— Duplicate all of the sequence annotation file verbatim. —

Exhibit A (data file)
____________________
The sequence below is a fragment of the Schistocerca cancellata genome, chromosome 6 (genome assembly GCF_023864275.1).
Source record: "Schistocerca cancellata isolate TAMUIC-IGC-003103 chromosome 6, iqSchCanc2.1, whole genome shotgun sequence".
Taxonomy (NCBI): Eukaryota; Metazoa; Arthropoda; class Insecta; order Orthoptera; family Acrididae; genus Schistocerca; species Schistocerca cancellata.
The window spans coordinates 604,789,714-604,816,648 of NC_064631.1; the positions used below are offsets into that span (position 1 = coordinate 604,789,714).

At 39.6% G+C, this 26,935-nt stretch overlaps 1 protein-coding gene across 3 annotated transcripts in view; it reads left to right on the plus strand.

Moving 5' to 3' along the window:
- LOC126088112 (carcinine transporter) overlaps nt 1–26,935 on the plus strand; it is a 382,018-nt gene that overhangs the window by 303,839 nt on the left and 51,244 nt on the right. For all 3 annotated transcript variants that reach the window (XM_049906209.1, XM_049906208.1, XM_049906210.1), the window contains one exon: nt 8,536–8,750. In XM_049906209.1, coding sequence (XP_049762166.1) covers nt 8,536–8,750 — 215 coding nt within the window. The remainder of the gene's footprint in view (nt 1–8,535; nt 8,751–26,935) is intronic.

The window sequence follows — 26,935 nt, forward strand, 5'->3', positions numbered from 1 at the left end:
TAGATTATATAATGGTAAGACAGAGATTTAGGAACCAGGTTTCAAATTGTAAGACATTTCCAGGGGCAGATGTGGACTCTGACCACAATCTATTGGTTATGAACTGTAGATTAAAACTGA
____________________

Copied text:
The sequence below is a fragment of the Schistocerca cancellata genome, chromosome 6 (genome assembly GCF_023864275.1).
Source record: "Schistocerca cancellata isolate TAMUIC-IGC-003103 chromosome 6, iqSchCanc2.1, whole genome shotgun sequence".
Taxonomy (NCBI): Eukaryota; Metazoa; Arthropoda; class Insecta; order Orthoptera; family Acrididae; genus Schistocerca; species Schistocerca cancellata.
The window spans coordinates 604,789,714-604,816,648 of NC_064631.1; the positions used below are offsets into that span (position 1 = coordinate 604,789,714).

At 39.6% G+C, this 26,935-nt stretch overlaps 1 protein-coding gene across 3 annotated transcripts in view; it reads left to right on the plus strand.

Moving 5' to 3' along the window:
- LOC126088112 (carcinine transporter) overlaps nt 1–26,935 on the plus strand; it is a 382,018-nt gene that overhangs the window by 303,839 nt on the left and 51,244 nt on the right. For all 3 annotated transcript variants that reach the window (XM_049906209.1, XM_049906208.1, XM_049906210.1), the window contains one exon: nt 8,536–8,750. In XM_049906209.1, coding sequence (XP_049762166.1) covers nt 8,536–8,750 — 215 coding nt within the window. The remainder of the gene's footprint in view (nt 1–8,535; nt 8,751–26,935) is intronic.

The window sequence follows — 26,935 nt, forward strand, 5'->3', positions numbered from 1 at the left end:
TAGATTATATAATGGTAAGACAGAGATTTAGGAACCAGGTTTCAAATTGTAAGACATTTCCAGGGGCAGATGTGGACTCTGACCACAATCTATTGGTTATGAACTGTAGATTAAAACTGA